The Node Manager power monitoring and capping capability apply to a single server.  To make this capability really useful it is necessary to exercise these capabilities collectively to groups of servers, to add the notion of events and a capability to build a historical record of power consumption for the servers in a group.  The additional capabilities have been implemented in software through the Data Center Manager Software Development Kit developed by the Intel Solutions and Software Group.  An additional Software Development Kit, Cache River allows programming access to components in servers and server building blocks produced by the Intel Enterprise Products Server Division (EPSD), including the baseboard management controller (BMC) and the management engine (ME), the subsystems that host or interact with the Node Management firmware.  EPSD products are incorporated in many OEM and system integrator offerings.

 

Data Center Manager implements abstractions that apply to collections of servers:

  •   A hierarchical notion of logical server groups
  •   Power management policies bound to specific server groups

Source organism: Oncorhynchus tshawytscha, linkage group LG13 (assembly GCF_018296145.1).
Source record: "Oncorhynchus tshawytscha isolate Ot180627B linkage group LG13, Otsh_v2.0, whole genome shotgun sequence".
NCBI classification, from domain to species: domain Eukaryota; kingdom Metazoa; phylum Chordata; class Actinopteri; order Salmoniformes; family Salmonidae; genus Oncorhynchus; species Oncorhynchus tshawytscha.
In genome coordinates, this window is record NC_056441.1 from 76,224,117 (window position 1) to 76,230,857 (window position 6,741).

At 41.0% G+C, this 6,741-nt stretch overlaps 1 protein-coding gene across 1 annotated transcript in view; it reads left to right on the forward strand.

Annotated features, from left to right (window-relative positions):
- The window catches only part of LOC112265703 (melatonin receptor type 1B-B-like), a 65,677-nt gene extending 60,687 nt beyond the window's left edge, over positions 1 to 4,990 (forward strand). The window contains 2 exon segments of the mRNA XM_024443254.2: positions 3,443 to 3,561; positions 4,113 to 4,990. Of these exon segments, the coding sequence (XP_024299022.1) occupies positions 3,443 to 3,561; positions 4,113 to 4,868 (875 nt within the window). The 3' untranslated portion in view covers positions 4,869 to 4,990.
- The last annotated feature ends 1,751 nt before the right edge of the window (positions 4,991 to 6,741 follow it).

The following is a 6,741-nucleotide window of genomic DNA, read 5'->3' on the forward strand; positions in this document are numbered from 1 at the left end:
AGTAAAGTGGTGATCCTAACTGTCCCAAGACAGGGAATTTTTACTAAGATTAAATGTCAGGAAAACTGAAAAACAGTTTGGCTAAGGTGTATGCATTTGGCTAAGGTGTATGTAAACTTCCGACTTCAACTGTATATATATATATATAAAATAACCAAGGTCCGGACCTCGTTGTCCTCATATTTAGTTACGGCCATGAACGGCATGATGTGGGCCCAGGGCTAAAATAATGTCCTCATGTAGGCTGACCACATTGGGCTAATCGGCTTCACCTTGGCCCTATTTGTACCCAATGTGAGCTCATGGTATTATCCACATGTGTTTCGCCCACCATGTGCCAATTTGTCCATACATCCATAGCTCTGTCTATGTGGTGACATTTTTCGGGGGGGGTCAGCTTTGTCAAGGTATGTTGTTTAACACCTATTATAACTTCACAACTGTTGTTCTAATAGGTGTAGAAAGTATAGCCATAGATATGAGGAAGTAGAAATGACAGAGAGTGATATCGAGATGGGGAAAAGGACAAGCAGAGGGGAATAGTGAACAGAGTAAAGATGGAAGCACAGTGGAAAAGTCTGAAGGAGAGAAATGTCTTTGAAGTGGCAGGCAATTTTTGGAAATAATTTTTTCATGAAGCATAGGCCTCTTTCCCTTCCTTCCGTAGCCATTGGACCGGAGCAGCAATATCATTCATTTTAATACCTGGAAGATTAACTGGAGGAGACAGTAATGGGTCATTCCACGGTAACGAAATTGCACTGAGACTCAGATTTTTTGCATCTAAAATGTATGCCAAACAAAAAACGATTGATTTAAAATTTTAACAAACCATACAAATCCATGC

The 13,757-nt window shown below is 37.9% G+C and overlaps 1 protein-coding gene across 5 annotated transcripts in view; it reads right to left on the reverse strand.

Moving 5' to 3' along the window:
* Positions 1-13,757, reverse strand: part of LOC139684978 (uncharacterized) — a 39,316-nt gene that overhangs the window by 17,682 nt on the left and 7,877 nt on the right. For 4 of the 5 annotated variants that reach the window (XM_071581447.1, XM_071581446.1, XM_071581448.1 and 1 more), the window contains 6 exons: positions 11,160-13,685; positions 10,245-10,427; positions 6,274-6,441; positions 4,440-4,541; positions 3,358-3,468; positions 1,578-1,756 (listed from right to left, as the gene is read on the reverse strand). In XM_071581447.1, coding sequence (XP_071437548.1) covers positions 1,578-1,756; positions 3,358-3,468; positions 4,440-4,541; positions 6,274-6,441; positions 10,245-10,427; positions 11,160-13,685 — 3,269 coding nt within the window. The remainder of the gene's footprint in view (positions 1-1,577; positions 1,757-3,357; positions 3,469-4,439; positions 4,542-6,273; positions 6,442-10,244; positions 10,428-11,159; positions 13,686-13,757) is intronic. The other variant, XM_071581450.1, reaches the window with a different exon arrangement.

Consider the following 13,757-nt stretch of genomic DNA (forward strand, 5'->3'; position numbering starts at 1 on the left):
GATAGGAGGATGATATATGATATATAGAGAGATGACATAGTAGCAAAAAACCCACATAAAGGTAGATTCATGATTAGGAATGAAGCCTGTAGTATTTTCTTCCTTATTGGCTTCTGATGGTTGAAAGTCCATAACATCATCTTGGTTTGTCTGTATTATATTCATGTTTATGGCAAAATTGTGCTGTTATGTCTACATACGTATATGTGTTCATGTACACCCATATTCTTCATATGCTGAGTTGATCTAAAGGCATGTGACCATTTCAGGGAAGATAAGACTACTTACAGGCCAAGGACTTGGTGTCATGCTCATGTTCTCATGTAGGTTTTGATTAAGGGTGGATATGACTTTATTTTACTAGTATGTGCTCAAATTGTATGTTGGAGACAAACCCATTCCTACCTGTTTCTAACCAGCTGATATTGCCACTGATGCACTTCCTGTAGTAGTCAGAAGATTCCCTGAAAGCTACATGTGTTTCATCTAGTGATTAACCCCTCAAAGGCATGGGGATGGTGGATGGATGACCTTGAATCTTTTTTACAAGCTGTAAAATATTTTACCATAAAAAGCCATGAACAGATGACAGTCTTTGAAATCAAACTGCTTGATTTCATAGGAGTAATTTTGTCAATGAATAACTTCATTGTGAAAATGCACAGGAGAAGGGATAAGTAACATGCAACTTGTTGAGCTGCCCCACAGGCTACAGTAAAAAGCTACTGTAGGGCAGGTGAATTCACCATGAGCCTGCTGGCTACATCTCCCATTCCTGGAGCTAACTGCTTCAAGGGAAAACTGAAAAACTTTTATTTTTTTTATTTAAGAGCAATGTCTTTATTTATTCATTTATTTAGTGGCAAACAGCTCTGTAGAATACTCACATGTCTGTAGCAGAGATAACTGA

•   Event management and a publish/subscribe facility for acting upon and managing power and thermal events.
  •   A database for logging a historical record for power consumption on the collection of managed nodes.

 

 

The abstractions implemented by DCM on top of Node Manager allow the implementation of power management use cases that involve up to thousands of servers.

 

If this topic is of interest to you, please join us at the Intel Development Forum in San Francisco at the Moscone Center on September 22-24.  I will be facilitating course PDCS003, "Cloud Power Management with the Intel(r) Xeon(r) 5500 Series Platform."  You will be the opportunity to talk with some of our fellow travelers in the process of developing power management solutions using Intel technology ingredients and get a feel of their early experience.  Also please make a note to visit booths #515, #710 and #712 to see demonstrations of early end-to-end solutions these folks have put together.

I would like to elaborate on the topic energy vs. power management in my previous entry.